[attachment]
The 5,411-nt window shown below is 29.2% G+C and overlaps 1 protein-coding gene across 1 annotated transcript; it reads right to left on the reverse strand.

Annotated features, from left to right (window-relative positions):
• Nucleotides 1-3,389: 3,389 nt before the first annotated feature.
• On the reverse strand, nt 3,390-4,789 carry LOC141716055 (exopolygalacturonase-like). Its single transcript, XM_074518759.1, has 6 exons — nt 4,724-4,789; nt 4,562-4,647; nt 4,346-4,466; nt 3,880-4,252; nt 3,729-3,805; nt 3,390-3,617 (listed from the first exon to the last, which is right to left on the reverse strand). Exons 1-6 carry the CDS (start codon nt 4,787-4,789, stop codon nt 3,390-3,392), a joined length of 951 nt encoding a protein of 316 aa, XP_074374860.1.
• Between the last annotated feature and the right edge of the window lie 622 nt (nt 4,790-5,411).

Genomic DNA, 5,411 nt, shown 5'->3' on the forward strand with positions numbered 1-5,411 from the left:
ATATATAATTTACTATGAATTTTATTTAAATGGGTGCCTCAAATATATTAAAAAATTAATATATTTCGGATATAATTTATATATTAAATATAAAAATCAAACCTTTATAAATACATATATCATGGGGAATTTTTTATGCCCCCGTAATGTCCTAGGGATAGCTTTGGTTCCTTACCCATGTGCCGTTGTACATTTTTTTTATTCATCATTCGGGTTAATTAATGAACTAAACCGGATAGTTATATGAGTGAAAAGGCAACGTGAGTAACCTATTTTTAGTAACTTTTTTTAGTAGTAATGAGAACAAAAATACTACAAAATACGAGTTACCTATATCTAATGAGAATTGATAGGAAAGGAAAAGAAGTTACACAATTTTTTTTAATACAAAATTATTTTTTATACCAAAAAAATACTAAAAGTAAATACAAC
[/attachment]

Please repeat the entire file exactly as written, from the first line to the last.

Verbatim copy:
The 5,411-nt window shown below is 29.2% G+C and overlaps 1 protein-coding gene across 1 annotated transcript; it reads right to left on the reverse strand.

Annotated features, from left to right (window-relative positions):
• Nucleotides 1-3,389: 3,389 nt before the first annotated feature.
• On the reverse strand, nt 3,390-4,789 carry LOC141716055 (exopolygalacturonase-like). Its single transcript, XM_074518759.1, has 6 exons — nt 4,724-4,789; nt 4,562-4,647; nt 4,346-4,466; nt 3,880-4,252; nt 3,729-3,805; nt 3,390-3,617 (listed from the first exon to the last, which is right to left on the reverse strand). Exons 1-6 carry the CDS (start codon nt 4,787-4,789, stop codon nt 3,390-3,392), a joined length of 951 nt encoding a protein of 316 aa, XP_074374860.1.
• Between the last annotated feature and the right edge of the window lie 622 nt (nt 4,790-5,411).

Genomic DNA, 5,411 nt, shown 5'->3' on the forward strand with positions numbered 1-5,411 from the left:
ATATATAATTTACTATGAATTTTATTTAAATGGGTGCCTCAAATATATTAAAAAATTAATATATTTCGGATATAATTTATATATTAAATATAAAAATCAAACCTTTATAAATACATATATCATGGGGAATTTTTTATGCCCCCGTAATGTCCTAGGGATAGCTTTGGTTCCTTACCCATGTGCCGTTGTACATTTTTTTTATTCATCATTCGGGTTAATTAATGAACTAAACCGGATAGTTATATGAGTGAAAAGGCAACGTGAGTAACCTATTTTTAGTAACTTTTTTTAGTAGTAATGAGAACAAAAATACTACAAAATACGAGTTACCTATATCTAATGAGAATTGATAGGAAAGGAAAAGAAGTTACACAATTTTTTTTAATACAAAATTATTTTTTATACCAAAAAAATACTAAAAGTAAATACAAC